A meat processing plant in Milan, Mo., seen here on Thursday, May 21, 2020, is among the assets held by Smithfield Foods, a subsidiary of Hong Kong-based WH Group. The company owned about 42,000 acres of Missouri farmland as of 2015.
Business groups signal opposition to ban on foreign ownership of Missouri farmland
by Kurt Erickson
JEFFERSON CITY — A push to ban foreign companies from owning farmland in Missouri is facing pushback from major industry groups.
In the first of what could be multiple hearings on legislation to prohibit the further acquisition of acreage by foreign entities, the Missouri Association of Realtors and the Missouri Chamber of Commerce and Industry signaled Tuesday they oppose the Republican-sponsored plans.
“We don’t think it’s the place of government to get involved in private business transactions,” said Sam Licklider, lobbyist for the Missouri Association of Realtors.
At issue are three Senate bills heard in the Agriculture Committee. Each seeks to limit foreign ownership of Missouri agricultural land on the grounds of food security and national security.
Sen. Jason Bean, R-Holcomb, who chairs the panel, said his plan would cut ownership limits from the current 1% to 0.5%.
His plan also would bar ownership by individuals or businesses from certain countries, including China, Russia, North Korea, Iran and Venezuela.
Bean’s plan has support from Secretary of State Jay Ashcroft, a Republican who is expected to run for governor in 2024.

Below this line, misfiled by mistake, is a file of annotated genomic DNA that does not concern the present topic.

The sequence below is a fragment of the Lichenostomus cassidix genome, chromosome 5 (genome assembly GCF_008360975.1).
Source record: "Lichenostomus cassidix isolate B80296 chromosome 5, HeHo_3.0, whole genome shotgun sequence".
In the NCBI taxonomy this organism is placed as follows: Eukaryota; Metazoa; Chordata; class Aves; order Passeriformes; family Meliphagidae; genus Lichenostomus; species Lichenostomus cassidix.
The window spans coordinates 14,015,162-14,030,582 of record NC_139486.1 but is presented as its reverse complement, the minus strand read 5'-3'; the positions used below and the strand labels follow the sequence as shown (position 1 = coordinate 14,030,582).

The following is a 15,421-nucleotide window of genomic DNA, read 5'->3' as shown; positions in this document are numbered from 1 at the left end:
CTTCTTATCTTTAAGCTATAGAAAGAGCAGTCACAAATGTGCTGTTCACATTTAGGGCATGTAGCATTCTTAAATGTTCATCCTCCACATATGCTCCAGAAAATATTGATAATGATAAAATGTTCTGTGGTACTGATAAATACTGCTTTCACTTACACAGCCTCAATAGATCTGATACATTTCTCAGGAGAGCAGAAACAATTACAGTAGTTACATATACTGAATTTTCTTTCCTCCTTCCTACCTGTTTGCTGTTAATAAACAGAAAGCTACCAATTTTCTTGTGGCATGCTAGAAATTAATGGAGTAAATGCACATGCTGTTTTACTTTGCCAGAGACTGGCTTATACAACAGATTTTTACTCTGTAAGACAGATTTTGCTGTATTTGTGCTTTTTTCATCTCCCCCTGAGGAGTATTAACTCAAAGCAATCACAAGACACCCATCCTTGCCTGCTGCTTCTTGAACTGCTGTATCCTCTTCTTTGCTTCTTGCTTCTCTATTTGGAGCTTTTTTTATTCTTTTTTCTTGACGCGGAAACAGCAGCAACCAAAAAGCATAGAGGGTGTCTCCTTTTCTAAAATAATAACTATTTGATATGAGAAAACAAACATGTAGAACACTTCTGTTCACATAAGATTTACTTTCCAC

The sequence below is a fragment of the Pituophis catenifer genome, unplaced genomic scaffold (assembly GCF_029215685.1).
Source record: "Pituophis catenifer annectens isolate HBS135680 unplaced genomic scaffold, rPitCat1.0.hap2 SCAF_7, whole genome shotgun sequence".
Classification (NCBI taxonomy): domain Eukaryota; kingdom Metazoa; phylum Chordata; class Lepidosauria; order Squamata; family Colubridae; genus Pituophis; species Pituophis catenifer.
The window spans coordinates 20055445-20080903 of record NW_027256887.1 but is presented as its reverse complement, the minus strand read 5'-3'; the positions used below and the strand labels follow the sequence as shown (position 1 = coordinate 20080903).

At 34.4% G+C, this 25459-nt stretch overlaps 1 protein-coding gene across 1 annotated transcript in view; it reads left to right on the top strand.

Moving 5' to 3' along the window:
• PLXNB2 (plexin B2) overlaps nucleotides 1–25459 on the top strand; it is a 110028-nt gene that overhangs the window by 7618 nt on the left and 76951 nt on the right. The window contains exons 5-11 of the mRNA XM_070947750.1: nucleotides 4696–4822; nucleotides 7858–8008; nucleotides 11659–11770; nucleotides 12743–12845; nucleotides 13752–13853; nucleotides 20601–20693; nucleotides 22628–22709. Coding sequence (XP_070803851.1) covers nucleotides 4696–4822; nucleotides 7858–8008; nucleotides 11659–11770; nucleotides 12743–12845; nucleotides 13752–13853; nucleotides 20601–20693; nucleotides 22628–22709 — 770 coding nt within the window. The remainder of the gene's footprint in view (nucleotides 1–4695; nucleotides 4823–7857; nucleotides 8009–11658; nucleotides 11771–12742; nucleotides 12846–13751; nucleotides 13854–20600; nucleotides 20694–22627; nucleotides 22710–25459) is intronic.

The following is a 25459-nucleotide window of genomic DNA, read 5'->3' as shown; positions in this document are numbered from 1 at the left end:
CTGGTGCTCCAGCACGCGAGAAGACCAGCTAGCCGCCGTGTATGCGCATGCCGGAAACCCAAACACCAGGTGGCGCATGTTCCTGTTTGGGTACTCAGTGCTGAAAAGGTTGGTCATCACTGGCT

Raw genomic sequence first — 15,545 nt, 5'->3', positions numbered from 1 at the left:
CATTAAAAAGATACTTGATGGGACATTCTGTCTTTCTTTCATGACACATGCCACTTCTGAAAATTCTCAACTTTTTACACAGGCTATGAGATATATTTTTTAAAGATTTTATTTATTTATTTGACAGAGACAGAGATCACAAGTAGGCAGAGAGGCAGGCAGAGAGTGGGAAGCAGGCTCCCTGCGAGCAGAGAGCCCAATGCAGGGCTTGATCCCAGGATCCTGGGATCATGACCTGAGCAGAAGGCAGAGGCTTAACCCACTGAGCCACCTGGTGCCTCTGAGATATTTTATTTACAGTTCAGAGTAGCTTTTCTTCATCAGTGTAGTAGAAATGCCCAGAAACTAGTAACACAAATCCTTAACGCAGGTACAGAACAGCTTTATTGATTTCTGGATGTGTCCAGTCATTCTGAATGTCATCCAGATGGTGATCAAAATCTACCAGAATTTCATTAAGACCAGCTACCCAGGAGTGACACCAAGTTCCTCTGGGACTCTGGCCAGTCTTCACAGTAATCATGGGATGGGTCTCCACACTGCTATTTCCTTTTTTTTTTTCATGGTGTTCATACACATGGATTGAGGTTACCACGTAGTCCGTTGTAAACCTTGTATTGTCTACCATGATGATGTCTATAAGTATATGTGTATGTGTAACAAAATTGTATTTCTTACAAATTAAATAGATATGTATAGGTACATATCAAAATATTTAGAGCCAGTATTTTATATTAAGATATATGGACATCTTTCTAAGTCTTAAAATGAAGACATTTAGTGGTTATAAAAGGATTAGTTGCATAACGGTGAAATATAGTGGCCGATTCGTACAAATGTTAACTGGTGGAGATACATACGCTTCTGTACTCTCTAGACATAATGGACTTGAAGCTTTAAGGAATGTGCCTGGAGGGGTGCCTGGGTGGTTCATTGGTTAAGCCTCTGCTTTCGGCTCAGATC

His office would be in charge of tracking foreign ownership, while the Missouri attorney general’s office would enforce the law.
A similar measure sponsored by Sen. Rusty Black, R-Chillicothe, would ban new foreign ownership beginning next year. Sen. Bill Eigel, a Weldon Spring Republican who also is mulling a run for governor, also presented a version of the ban.
“Missouri ought to be owned by Missourians, or at least Americans,” Eigel said.
But, Sen. Tracy McCreery, D-Olivette, said she was concerned about a provision in Eigel’s proposal barring foreign ownership of residential property, particularly for workers at companies like Germany-based Bayer, which is in her district.
The St. Louis-area is the North American headquarters for Bayer’s crop science division.
The renewed push comes after the issue became a flashpoint in Missouri’s recent U.S. Senate election. Democrat Trudy Busch Valentine criticized Republican Eric Schmitt for voting as a state senator in 2013 to allow the sale of Missouri farmland to “communists in China.”
Before a Chinese company acquired Smithfield Foods, Missouri banned all foreign ownership of agricultural land. That rule was changed to allow foreign entities to own up to 1% of the state’s farmland.
Smithfield, now a subsidiary of Hong Kong-based WH Group, owned approximately 42,000 acres of farmland in Missouri as of 2015. Missouri has about 28 million acres of farmland, according to the Missouri Department of Agriculture.
Missouri’s law against foreign agricultural ownership dates to 1978, when increased foreign investment in the U.S. was creating concerns about economic autonomy. The law said no foreign entity could own farmland in Missouri.
Since the law was changed, Smithfield now operates 132 company-owned farms and 109 contract farms along with a pork facility in Milan.
While powerful lobbying groups like the Chamber and the Realtors oppose the measure, the Missouri Farm Bureau supports the concept. Bean said the trio of bills could be merged and forwarded to the full Senate for further debate as early as next week.
Smithfield and other farm-related groups, meanwhile, have been heavy contributors to politicians and political action committees.
In 2022, for example, the PAC for the Missouri Pork Association received $75,000 from Smithfield. In 2020, the MO-PORK PAC netted $76,000 from the company.